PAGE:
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i want to program a 2D game and as i did lots of tutorials and read books about creating simple 2D games, nearly always tilesets were used for the graphics. But are tilesets really more efficient compared to loading not from one but from several pictures?

Thanks

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Yes, they are more efficient. Depending on your specific hardware and driver, massively so.

The basic idea is that you want to minimize state changes. Changing the active texture is a state change. In many cases the GPU can only handle rendering with a single state at at time. If you think of all the dozens/hundreds/thousands of shader cores that a GPU can have, if you're rendering only one single sprite at a time you're massively under-utilizing the hardware. By using a texture atlas / sprite sheet (and batching every other piece of state you can) you will allow the GPU to work on drawing many sprites simultaneously.

For the modern gaming world, the actual draw speed is probably less important than the power consumption of your game. If you're being inefficient then the CPU/GPU have to remain in their active power-sucking states for longer, greatly reducing battery life. If you're efficient and "race to sleep" (do all of your work as fast as you possibly can so that the device can go back into its low-power state until its time to draw the next frame) then mobile users (phones, tablets, laptop PCs, etc.) will be much happier. The only two real states you have are "everything is idle and low-power" or "something is running and we're high-power." Modern devices have some intermediate states and additional complexities but you can and should ignore those details: either do everything the absolute most efficient way you can manage or make sure your game is completely idle (no polling a timer or anything; make a call to explicitly wait for the next vsync event and let the OS put your game to sleep until it happens).

There's nothing quite so "amusing" as firing up a fancy 3D game on your phone and being able to play for several hours and then trying some silly little 2D game that drains your battery in 40 minutes.

And again, even as a PC game developer, laptops and convertibles are hugely popular and battery powered so being a PC developer doesn't excuse you from being considerate about users' battery lifetime.

That said, while I deeply disagree with @wondra that the efficiency isn't important, it is good advice if these are your first game development experiments to not worry about it just yet. But keep texture atlases high on your list of things to learn how to make and use after you get all the basics down.

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  • \$\begingroup\$ Your answer also implies that for mobile devices fixed framerate/loop is much better exactly for power consumption reasons, right? \$\endgroup\$ – wondra Sep 16 '14 at 9:24
  • \$\begingroup\$ @wondra: compared to "unlimited fps" yes, very much so. \$\endgroup\$ – Sean Middleditch Sep 16 '14 at 16:56
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This is one of "truths of old days" and no longer important (that much important). While using one texture is definitely more efficient(switching texture, as every operation, introduces some overhead), on today's hardware is not that big difference and the extra performance is generally not needed.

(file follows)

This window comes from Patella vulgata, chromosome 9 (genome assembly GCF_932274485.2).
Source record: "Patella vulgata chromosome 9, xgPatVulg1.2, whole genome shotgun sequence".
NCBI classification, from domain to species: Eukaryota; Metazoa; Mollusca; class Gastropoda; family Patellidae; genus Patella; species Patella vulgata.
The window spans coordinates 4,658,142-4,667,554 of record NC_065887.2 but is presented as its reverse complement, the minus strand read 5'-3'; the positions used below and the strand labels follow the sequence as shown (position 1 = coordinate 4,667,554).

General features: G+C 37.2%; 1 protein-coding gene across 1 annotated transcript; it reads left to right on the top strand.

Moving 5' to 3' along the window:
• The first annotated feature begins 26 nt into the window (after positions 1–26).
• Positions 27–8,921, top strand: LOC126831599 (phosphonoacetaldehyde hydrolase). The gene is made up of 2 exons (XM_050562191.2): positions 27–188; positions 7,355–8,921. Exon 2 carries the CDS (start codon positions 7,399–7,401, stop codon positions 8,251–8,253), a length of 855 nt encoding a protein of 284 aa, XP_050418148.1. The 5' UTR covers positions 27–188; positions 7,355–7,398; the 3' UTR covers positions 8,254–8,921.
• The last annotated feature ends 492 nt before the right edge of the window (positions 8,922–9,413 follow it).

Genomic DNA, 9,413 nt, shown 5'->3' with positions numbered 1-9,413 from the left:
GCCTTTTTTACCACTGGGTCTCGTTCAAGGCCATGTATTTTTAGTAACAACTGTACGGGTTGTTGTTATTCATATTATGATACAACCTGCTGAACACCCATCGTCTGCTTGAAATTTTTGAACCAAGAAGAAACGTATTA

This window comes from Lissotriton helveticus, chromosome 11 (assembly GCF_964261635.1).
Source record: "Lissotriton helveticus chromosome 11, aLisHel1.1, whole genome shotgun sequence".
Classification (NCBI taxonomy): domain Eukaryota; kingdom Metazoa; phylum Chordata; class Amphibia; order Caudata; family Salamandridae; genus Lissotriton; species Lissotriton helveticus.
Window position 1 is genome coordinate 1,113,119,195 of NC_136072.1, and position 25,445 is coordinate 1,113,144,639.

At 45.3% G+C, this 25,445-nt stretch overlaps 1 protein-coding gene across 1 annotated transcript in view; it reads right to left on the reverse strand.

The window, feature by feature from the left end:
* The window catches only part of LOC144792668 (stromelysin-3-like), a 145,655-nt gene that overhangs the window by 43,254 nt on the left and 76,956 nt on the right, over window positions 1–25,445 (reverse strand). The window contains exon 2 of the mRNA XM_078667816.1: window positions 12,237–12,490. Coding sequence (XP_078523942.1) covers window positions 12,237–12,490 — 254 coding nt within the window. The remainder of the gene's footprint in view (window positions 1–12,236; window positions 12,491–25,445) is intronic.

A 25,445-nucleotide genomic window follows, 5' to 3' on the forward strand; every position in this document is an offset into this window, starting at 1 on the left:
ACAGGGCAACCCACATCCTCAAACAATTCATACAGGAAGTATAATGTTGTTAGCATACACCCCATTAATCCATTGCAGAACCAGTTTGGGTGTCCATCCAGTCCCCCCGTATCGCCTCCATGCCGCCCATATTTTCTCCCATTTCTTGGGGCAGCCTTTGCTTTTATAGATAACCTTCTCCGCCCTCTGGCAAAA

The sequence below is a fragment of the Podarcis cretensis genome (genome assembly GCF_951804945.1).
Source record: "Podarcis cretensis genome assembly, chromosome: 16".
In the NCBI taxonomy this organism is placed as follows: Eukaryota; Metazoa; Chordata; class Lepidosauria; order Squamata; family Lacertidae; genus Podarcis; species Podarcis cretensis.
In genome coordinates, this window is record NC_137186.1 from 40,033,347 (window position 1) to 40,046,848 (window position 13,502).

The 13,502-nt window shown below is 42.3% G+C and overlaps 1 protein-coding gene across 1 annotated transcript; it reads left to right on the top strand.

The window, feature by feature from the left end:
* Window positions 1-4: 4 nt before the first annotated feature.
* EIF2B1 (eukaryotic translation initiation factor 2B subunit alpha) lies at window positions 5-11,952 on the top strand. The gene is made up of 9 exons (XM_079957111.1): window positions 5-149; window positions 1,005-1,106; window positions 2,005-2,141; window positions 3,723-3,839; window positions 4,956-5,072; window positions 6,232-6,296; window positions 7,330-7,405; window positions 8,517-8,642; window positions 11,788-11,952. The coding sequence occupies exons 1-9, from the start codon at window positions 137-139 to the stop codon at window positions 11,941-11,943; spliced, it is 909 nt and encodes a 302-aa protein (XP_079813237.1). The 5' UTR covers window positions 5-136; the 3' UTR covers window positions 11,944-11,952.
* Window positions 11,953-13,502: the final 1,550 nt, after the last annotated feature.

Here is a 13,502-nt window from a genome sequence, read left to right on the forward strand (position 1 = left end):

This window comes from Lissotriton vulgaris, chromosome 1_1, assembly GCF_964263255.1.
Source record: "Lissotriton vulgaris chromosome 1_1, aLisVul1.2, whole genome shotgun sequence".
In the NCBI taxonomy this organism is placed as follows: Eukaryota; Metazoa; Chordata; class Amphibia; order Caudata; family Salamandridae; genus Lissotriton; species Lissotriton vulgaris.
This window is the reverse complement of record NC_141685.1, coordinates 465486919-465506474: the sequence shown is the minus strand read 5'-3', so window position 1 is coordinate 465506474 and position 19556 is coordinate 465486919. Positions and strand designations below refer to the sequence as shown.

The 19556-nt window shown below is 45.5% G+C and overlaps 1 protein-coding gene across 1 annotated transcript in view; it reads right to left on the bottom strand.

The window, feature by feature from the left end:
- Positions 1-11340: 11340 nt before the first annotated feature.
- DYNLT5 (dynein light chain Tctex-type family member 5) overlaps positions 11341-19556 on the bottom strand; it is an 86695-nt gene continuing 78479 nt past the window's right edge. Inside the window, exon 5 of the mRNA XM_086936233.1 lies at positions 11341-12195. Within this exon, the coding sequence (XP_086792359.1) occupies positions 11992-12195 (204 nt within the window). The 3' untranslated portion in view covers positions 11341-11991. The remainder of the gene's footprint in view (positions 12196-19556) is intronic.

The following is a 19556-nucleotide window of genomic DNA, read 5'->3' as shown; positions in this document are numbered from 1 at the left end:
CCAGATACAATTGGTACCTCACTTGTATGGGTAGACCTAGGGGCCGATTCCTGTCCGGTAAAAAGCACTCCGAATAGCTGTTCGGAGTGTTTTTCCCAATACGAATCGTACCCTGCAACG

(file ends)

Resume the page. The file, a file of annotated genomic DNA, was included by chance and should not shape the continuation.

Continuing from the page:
If you have hardware capable of rendering millions textured triangles and you need few tens of sprites, do you really need any extra performance? On the other hand premature optimization, that is what really hurts every beginner game programmer efficiency - why spend a week building something that will increase your fps from 1000 to 1020?
tl;dr: Using texture atlases is a good practice and it is a bit more efficient, but there often more important things to spend your time with. If you do not like them, go ahead and ignore them in your first games.

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Yes, using texture atlases is more efficient than using individual images.

It largely boils down to two things:

  1. The images have to be transferred onto the GPU in order to be drawn to the screen. Sending one large image is going to generally be faster than sending a ton of small images.
  2. State changes on the GPU are expensive, and switching textures is a state change. So for a lot of little images, that's a lot of state changes. Whereas using a texture atlas will allow the GPU to not have to change states quite so much.
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  • \$\begingroup\$ Is point 1 really true? I always thought textures resides in GPU memory so they are sent there only once... and once is o(1) complexity one of the lowest possible not mentioning the data size is the same - you would have to send there thousands of textures... \$\endgroup\$ – wondra Sep 11 '14 at 18:30
  • \$\begingroup\$ Not only texture data, but vertices and associated vertex data need pushed to the GPU. Dependent on how much data, and how much graphics memory you have, you can indeed have to send them more than once...and using a texture atlas can make it more likely you only have to send it once. Also, computational complexity isn't generally the bottle neck, bus speed and size are generally more-so. \$\endgroup\$ – XNargaHuntress Sep 11 '14 at 18:43
  • \$\begingroup\$ Fair point, with DYNAMIC_DRAW or stream, some data would have to be pushed there each frame. \$\endgroup\$ – wondra Sep 11 '14 at 18:46

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